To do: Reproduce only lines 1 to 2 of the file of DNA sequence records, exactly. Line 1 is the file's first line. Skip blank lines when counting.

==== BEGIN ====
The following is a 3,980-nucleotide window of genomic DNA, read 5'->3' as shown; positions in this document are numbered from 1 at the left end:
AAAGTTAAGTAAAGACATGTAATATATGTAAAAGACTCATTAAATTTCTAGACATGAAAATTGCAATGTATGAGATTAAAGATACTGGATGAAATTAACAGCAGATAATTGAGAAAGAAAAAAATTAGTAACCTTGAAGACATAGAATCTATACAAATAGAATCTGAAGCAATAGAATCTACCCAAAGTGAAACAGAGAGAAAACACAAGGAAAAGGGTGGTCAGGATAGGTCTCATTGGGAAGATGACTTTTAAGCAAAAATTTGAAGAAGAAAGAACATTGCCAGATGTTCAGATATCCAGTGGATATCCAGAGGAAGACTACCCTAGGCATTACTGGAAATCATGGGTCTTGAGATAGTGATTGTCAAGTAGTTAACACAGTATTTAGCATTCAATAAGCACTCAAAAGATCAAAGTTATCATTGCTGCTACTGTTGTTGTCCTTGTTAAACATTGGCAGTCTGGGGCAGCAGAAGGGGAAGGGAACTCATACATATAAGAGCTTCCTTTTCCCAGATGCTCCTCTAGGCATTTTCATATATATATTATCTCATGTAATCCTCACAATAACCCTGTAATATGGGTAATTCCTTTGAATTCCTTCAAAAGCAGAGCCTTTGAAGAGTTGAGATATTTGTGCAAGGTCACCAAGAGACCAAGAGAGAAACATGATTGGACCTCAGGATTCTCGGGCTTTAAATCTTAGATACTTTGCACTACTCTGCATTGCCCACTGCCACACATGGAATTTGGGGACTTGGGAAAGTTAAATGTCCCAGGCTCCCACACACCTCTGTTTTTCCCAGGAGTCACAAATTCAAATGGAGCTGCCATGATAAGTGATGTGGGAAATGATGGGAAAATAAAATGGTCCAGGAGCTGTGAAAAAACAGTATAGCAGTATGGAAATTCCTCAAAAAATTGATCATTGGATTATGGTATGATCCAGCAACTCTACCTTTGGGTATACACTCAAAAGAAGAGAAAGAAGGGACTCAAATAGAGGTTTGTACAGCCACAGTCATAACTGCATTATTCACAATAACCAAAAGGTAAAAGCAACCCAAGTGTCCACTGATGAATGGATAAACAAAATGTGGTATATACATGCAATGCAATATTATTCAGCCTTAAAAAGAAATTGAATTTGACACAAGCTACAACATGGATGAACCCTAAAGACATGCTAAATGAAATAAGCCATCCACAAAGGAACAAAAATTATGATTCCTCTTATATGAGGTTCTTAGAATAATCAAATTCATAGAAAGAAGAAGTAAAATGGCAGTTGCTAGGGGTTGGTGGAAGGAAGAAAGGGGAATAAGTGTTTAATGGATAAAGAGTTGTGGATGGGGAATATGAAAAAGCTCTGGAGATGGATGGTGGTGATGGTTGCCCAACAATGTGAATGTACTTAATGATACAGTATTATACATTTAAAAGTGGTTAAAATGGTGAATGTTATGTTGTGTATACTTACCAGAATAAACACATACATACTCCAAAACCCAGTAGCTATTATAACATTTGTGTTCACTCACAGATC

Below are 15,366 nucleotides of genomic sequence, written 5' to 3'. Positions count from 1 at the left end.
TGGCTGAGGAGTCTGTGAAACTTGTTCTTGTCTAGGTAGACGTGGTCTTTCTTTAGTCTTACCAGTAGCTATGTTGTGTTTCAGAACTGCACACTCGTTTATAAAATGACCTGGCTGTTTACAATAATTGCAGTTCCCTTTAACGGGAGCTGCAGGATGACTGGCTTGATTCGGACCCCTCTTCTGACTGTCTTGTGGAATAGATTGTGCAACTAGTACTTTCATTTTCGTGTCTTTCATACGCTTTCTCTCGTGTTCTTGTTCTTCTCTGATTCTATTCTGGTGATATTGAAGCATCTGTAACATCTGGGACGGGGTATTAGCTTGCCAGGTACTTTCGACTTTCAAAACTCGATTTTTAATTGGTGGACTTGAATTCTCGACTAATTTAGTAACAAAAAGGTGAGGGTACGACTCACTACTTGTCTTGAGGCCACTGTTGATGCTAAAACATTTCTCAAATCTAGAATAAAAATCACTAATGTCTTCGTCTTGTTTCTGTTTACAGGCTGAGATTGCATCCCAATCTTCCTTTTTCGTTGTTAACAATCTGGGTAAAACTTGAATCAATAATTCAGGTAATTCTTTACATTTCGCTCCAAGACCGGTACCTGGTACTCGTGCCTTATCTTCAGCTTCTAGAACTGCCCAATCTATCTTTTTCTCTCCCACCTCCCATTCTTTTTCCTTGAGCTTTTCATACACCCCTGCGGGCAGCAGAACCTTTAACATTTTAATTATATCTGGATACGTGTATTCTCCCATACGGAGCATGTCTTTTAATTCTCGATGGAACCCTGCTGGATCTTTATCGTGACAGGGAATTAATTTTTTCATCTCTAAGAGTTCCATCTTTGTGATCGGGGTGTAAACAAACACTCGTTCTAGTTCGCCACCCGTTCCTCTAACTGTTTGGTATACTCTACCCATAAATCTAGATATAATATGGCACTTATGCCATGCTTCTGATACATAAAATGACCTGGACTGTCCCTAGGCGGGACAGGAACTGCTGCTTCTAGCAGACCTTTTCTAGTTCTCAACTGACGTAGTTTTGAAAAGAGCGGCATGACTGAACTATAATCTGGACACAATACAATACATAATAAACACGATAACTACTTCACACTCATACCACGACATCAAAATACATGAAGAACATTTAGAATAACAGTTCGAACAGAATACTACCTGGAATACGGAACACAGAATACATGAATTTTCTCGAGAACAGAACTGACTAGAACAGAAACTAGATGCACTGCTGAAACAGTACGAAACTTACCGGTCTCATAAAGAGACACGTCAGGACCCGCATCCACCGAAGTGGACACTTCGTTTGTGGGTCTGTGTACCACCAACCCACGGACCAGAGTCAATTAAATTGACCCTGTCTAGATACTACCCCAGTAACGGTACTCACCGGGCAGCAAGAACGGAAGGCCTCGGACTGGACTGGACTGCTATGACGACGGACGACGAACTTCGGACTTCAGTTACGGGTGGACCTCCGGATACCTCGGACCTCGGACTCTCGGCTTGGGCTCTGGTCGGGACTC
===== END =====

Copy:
The following is a 3,980-nucleotide window of genomic DNA, read 5'->3' as shown; positions in this document are numbered from 1 at the left end:
AAAGTTAAGTAAAGACATGTAATATATGTAAAAGACTCATTAAATTTCTAGACATGAAAATTGCAATGTATGAGATTAAAGATACTGGATGAAATTAACAGCAGATAATTGAGAAAGAAAAAAATTAGTAACCTTGAAGACATAGAATCTATACAAATAGAATCTGAAGCAATAGAATCTACCCAAAGTGAAACAGAGAGAAAACACAAGGAAAAGGGTGGTCAGGATAGGTCTCATTGGGAAGATGACTTTTAAGCAAAAATTTGAAGAAGAAAGAACATTGCCAGATGTTCAGATATCCAGTGGATATCCAGAGGAAGACTACCCTAGGCATTACTGGAAATCATGGGTCTTGAGATAGTGATTGTCAAGTAGTTAACACAGTATTTAGCATTCAATAAGCACTCAAAAGATCAAAGTTATCATTGCTGCTACTGTTGTTGTCCTTGTTAAACATTGGCAGTCTGGGGCAGCAGAAGGGGAAGGGAACTCATACATATAAGAGCTTCCTTTTCCCAGATGCTCCTCTAGGCATTTTCATATATATATTATCTCATGTAATCCTCACAATAACCCTGTAATATGGGTAATTCCTTTGAATTCCTTCAAAAGCAGAGCCTTTGAAGAGTTGAGATATTTGTGCAAGGTCACCAAGAGACCAAGAGAGAAACATGATTGGACCTCAGGATTCTCGGGCTTTAAATCTTAGATACTTTGCACTACTCTGCATTGCCCACTGCCACACATGGAATTTGGGGACTTGGGAAAGTTAAATGTCCCAGGCTCCCACACACCTCTGTTTTTCCCAGGAGTCACAAATTCAAATGGAGCTGCCATGATAAGTGATGTGGGAAATGATGGGAAAATAAAATGGTCCAGGAGCTGTGAAAAAACAGTATAGCAGTATGGAAATTCCTCAAAAAATTGATCATTGGATTATGGTATGATCCAGCAACTCTACCTTTGGGTATACACTCAAAAGAAGAGAAAGAAGGGACTCAAATAGAGGTTTGTACAGCCACAGTCATAACTGCATTATTCACAATAACCAAAAGGTAAAAGCAACCCAAGTGTCCACTGATGAATGGATAAACAAAATGTGGTATATACATGCAATGCAATATTATTCAGCCTTAAAAAGAAATTGAATTTGACACAAGCTACAACATGGATGAACCCTAAAGACATGCTAAATGAAATAAGCCATCCACAAAGGAACAAAAATTATGATTCCTCTTATATGAGGTTCTTAGAATAATCAAATTCATAGAAAGAAGAAGTAAAATGGCAGTTGCTAGGGGTTGGTGGAAGGAAGAAAGGGGAATAAGTGTTTAATGGATAAAGAGTTGTGGATGGGGAATATGAAAAAGCTCTGGAGATGGATGGTGGTGATGGTTGCCCAACAATGTGAATGTACTTAATGATACAGTATTATACATTTAAAAGTGGTTAAAATGGTGAATGTTATGTTGTGTATACTTACCAGAATAAACACATACATACTCCAAAACCCAGTAGCTATTATAACATTTGTGTTCACTCACAGATC